Barclays has been pushed into a first quarter loss after paying $2bn (£1.4bn) to settle a lawsuit in the US over the sale of mortgage-backed securities.
The bank also put aside an additional £400m to cover an increase in payment protection insurance (PPI) mis-selling claims.
Barclays reported a pre-tax loss of £236m, compared with a profit of £1.68bn for the same time last year.
But excluding litigation costs, pre-tax profit rose by 1% to £1.7bn.
“This quarter we… reached an agreement with the US Department of Justice to resolve issues related to the sale of Residential Mortgage-Backed Securities between 2005 and 2007,” said chief executive Jes Staley.
“While the penalty was substantial, this settlement represents a major milestone for Barclays, putting behind us a significant decade-old legacy matter.”
Earlier this month, Barclays became the first UK bank to “ring-fence” its retail bank from its investment banking division, as part of new UK regulations meant to protect consumer cash from investment banking risks.
The results for the first three months of the year showed that pre-tax profits at the international division, which includes the investment bank, rose by 4% to £1.4bn, excluding litigation costs.
Richard Hunter, head of markets at Interactive Investor, said: “The indelible stain left on these numbers by litigation and conduct issues masks the reasonable progress which Barclays is making.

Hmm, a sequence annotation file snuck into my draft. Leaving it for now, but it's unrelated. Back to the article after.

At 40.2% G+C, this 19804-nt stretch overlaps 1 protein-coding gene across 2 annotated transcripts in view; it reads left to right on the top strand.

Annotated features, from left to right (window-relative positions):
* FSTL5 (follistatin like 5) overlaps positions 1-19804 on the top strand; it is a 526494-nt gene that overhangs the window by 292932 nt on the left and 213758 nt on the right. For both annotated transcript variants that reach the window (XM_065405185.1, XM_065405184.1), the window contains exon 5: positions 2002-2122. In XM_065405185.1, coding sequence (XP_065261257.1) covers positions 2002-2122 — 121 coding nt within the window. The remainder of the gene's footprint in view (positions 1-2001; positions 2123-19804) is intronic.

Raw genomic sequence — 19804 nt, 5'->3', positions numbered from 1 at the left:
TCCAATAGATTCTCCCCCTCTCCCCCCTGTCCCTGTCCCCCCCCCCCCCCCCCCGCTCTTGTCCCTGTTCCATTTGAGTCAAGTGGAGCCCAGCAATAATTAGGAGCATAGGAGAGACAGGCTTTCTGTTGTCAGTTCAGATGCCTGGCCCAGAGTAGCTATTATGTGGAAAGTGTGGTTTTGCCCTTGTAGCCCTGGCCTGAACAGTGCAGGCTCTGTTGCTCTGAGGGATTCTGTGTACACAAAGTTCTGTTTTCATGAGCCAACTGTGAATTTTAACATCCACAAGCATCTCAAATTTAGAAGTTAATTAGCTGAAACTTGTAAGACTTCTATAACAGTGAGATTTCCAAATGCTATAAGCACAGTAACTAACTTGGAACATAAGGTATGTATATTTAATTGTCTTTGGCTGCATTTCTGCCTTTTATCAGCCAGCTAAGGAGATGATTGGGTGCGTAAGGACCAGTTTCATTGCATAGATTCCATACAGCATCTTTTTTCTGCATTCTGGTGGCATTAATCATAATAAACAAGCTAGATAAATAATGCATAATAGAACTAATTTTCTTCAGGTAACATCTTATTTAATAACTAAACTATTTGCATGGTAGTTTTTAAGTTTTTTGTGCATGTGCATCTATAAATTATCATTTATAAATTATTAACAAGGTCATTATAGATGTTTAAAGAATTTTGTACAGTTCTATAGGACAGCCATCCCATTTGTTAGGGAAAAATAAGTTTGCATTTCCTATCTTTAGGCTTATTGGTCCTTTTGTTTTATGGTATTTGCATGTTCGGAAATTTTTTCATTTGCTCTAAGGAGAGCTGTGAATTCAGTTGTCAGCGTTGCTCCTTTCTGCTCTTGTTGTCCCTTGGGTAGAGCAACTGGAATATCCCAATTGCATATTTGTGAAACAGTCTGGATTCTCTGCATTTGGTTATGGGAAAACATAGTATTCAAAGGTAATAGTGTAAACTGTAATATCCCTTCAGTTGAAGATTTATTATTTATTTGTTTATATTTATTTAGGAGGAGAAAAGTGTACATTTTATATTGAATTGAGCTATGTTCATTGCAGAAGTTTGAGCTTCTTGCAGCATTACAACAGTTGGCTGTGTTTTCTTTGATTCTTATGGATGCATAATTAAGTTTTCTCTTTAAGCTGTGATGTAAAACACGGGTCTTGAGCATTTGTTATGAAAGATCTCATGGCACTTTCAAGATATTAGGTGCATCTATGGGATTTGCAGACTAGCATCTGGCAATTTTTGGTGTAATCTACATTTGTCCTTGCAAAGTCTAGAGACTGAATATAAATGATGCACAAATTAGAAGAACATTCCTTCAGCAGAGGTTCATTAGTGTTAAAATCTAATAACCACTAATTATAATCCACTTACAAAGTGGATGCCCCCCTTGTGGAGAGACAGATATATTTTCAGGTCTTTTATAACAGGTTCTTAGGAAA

“Operationally the investment bank had a strong start to the year, with pre-tax profit sharply higher and impairment charges significantly lower.”
Last week, it was revealed that Mr Staley is facing a fine by UK regulators for breaching rules when he tried to identify a whistleblower at the bank.
The Financial Conduct Authority (FCA) and the Prudential Regulatory Authority (PRA) began their probe into Mr Staley’s conduct a year ago.
Barclays said last week that it continued to “have unanimous confidence in Staley and continues to recommend his re-election as a director at the Barclays annual general meeting on May 1”.
Mr Staley, who has previously apologised for his conduct, said: “The FCA and PRA obviously completed a very thorough investigation and… we accept where they came out, and now it’s time to focus on managing the bank going forward, and that’s what we’re going to do.”